$$\m_p/\m_p^2 = (\n_p/I)/(\n_p/I)^2 = (\n_p/I)/((\n_p^2 + I)/I)\cong \n_p/(\n_p^2 + I) \cong (\n_p/\n_p^2)/((\n_p^2 + I)/\n_p^2)$$

as $$k = R/\m_p = k[X_i]/\n_p$$-vector spaces. This proves the following:

$$\textbf{Theorem}$$. Let $$S = k[X_i]$$ be a polynomial ring over an algebraically closed field $$k$$, $$I = (f_1, \ldots, f_c) \subseteq S$$ an ideal, and $$p \in V(I)$$ a general point, with maximal ideal $$\n_p \subseteq S$$. Then $$I$$ is generically reduced if and only if $$\dim_k (\n_p^2+I)/\n_p^2 \ge \codim I$$. In particular, if $$c = \codim I$$ (i.e. $$I$$ is a complete intersection), then $$I$$ is radical if and only if $$f_1, \ldots, f_c$$ are $$k$$-linearly independent mod $$\n_p^2$$, i.e.

$$$$\sum_{i=1}^c a_i f_i \in \n_p^2, \; a_i \in k \implies a_1 = \ldots = a_c = 0.$$$$

Next, to apply this to the ideal $$J$$ in question: consider strictly upper-triangular matrices of the form

$$\begin{bmatrix} 0 & \ast & 0 & \ldots & 0 \\ 0 & 0 & \ast & \ldots & 0 \\ \vdots & & \ddots & & \vdots \\ 0 & 0 & \ldots & 0 & \ast \\ 0 & 0 & \ldots & 0 & 0 \\ \end{bmatrix}$$

with $$\ast \in k^\times$$ nonzero: these are regular nilpotent matrices, which - up to conjugation by $$GL_n$$ - are dense in the set of all nilpotent matrices. Thus it suffices to check the theorem at such points $$p$$. As it happens, this can be done in a very clean combinatorial way: for such a point $$p$$,

$$\n_p = (X_{i,i+1} - b_i \mid 1 \le i \le n-1) + (X_{i,j} \mid 1 \le i, j \le n, j \ne i+1) \subseteq k[X_{ij}]$$

for some $$b_1, \ldots, b_{n-1} \in k^\times$$. If $$A = (X_{ij})$$ is the generic $$n \times n$$ matrix, and $$f_i \in J$$ is the coefficient of $$\lambda^i$$ in the characteristic polynomial of $$A$$, then (up to sign) $$f_i$$ is the trace of $$\wedge^{n-i} A$$, which is the sum of all principal $$(n-i)$$-minors of $$A$$ (e.g. $$f_0 = \det(A)$$, $$f_{n-1} = \operatorname{tr}(A)$$). Now mod $$\n_p^2$$, $$f_i$$ is a linear combination of $$X_{n-i,1}, \ldots, X_{n,i+1}$$ (namely the variables on the subdiagonal of $$A$$ of length $$i+1$$), where each coefficient is an $$(n-1-i)$$-fold product of $$b$$'s, hence is nonzero. (To see this, consider the expansion of $$f_0 = \det A$$: the only term which survives mod $$\n_p^2$$ is $$X_{n,1} \prod_{i=1}^{n-1} X_{i,i+1}$$, which is congruent to $$X_{n,1} \prod_{i=1}^{n-1} b_i$$. Finally, a principal minor of $$A$$ is nonzero mod $$\n_p^2$$ if and only if the row/column indices form an interval, in which case the corresponding principal submatrix of $$p$$ is again regular nilpotent, and the same reasoning with $$f_0$$ applies to the submatrix.)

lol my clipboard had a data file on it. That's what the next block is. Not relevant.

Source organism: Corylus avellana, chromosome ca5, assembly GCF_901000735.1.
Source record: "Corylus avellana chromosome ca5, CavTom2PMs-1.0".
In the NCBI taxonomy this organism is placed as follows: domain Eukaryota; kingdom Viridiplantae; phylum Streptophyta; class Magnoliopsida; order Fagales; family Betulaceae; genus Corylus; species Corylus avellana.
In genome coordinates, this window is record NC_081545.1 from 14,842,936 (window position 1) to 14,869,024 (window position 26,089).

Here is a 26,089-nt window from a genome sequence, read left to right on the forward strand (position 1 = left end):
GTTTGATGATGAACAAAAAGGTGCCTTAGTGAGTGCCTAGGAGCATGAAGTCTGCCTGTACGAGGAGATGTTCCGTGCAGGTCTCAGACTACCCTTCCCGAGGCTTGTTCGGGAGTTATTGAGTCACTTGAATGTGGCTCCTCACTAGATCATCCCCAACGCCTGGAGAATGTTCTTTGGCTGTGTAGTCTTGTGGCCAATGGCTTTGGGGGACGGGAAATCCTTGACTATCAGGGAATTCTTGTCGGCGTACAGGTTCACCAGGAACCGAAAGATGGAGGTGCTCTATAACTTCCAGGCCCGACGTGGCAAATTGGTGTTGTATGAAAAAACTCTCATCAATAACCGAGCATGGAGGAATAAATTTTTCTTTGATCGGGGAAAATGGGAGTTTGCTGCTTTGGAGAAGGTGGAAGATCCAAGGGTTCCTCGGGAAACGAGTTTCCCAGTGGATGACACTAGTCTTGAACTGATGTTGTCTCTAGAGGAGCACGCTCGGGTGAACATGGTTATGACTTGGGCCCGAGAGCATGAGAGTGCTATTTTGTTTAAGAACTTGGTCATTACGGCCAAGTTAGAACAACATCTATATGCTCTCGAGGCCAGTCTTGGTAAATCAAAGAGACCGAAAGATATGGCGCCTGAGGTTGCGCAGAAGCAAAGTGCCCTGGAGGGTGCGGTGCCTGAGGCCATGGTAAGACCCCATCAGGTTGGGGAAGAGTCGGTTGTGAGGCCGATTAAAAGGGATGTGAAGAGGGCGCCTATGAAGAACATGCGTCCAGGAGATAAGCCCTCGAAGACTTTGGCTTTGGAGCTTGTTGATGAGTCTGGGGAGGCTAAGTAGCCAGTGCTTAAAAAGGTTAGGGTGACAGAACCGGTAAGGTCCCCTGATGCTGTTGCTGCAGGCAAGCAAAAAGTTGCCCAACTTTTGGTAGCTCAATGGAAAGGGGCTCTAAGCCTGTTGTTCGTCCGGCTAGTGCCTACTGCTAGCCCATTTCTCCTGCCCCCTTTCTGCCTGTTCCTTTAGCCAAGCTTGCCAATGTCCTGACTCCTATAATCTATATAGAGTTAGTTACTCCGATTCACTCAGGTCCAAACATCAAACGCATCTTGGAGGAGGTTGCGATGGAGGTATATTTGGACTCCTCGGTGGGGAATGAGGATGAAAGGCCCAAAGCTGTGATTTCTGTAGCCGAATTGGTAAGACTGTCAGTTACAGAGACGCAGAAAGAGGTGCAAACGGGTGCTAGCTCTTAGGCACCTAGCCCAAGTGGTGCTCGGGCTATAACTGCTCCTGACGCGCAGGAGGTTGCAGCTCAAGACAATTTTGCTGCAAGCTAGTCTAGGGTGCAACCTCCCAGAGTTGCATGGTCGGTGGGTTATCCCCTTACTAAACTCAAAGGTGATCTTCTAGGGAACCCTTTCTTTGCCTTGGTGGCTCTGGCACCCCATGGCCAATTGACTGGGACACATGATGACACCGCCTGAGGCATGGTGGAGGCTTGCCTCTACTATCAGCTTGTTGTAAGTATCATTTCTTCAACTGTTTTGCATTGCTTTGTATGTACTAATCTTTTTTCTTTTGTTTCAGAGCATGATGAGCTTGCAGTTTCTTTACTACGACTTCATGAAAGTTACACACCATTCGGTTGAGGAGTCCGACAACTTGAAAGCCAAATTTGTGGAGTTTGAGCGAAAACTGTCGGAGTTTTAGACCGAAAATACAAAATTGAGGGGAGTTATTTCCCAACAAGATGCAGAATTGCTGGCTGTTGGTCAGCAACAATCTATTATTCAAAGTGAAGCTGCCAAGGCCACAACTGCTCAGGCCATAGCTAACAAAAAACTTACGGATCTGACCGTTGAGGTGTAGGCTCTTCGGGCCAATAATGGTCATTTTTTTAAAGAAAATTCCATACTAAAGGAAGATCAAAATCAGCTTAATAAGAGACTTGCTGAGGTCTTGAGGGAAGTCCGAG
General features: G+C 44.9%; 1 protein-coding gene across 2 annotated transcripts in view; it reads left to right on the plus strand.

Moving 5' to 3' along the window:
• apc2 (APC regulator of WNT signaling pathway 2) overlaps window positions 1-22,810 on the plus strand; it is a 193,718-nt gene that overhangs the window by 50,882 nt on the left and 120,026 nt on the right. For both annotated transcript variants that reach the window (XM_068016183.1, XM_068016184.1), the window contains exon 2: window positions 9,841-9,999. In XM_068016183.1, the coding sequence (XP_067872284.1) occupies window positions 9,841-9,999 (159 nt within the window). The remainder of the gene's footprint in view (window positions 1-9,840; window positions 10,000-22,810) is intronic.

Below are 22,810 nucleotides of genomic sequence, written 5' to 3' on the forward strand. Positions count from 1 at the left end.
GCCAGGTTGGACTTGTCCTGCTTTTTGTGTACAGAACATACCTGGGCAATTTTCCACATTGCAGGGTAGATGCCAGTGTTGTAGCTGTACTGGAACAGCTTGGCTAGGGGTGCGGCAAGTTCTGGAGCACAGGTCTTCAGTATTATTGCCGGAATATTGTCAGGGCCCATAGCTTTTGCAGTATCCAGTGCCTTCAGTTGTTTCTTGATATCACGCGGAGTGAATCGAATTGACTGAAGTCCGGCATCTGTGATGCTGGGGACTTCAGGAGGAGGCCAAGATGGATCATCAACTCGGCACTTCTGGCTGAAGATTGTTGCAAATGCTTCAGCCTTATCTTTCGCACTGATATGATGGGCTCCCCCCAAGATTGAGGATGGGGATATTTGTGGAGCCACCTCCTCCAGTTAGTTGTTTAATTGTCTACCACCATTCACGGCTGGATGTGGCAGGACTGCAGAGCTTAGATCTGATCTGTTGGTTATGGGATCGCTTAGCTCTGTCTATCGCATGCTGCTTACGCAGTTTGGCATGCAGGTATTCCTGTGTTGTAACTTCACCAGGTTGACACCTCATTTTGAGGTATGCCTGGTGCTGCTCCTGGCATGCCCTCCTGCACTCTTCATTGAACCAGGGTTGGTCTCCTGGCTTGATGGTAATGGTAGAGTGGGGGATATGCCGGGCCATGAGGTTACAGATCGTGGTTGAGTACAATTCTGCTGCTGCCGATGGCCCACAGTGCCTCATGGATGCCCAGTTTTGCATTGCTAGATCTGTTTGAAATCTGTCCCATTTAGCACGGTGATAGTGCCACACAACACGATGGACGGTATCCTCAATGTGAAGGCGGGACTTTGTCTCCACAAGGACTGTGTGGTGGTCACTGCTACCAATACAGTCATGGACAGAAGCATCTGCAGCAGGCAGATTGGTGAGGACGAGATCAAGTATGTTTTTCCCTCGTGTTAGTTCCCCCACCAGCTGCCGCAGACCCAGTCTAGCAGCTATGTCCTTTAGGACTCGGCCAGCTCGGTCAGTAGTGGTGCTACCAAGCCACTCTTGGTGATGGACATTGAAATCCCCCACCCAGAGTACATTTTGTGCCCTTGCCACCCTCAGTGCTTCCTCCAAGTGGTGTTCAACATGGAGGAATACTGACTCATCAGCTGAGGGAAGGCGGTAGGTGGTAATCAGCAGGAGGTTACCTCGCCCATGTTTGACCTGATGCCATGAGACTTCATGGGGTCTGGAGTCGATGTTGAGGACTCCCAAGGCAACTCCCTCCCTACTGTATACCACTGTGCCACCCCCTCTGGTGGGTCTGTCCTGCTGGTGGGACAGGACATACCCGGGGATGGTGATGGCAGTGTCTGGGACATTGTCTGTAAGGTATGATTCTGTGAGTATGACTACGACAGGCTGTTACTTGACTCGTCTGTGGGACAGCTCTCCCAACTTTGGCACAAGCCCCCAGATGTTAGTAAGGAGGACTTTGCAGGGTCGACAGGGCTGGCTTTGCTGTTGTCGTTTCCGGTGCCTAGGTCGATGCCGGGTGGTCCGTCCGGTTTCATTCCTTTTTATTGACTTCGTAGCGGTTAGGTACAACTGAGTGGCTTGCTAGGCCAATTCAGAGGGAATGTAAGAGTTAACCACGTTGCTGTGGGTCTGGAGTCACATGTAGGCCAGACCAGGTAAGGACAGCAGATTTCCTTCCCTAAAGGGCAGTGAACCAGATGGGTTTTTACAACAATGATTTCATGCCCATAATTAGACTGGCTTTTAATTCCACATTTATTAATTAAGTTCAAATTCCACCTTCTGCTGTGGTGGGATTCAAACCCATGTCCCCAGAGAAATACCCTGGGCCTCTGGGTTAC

In particular, $$f_i$$ mod $$\n_p^2$$ are linear forms, with disjoint supports for distinct $$i$$. This implies that $$f_0, \ldots, f_{n-1}$$ are linearly independent mod $$\n_p^2$$, so by the theorem above, $$J$$ is radical.

(i) It's useful to view radicality/primality criteria in a Noetherian ring from the viewpoint of primary decomposition. If $$I = Q_1 \cap \ldots \cap Q_s$$ is a minimal primary decomposition, and $$P_i := \sqrt{Q_i}$$ are the associated primes of $$I$$, with $$P_1, \ldots, P_r$$ the minimal primes, then:

1. $$V(I)$$ is irreducible iff $$r = 1$$, i.e. $$I$$ has a unique minimal prime

2. $$I$$ is generically reduced iff $$Q_i = P_i$$ for all $$1 \le i \le r$$

3. $$I$$ has no embedded primes iff $$r = s$$

It follows immediately that $$I$$ is radical if and only if (2) and (3) hold, and prime if and only if (1)-(3) hold.

(ii) Throughout the discussion on generic reducedness: if $$V(I)$$ is not irreducible, one should take multiple general points, one in each irreducible component of $$V(I)$$.

(iii) Although the stated theorem relies on $$k$$ being algebraically closed, the result about primeness of $$J$$ holds over any field (since base change to the algebraic closure is faithfully flat, and $$J$$ is defined over $$\mathbb{Z}$$).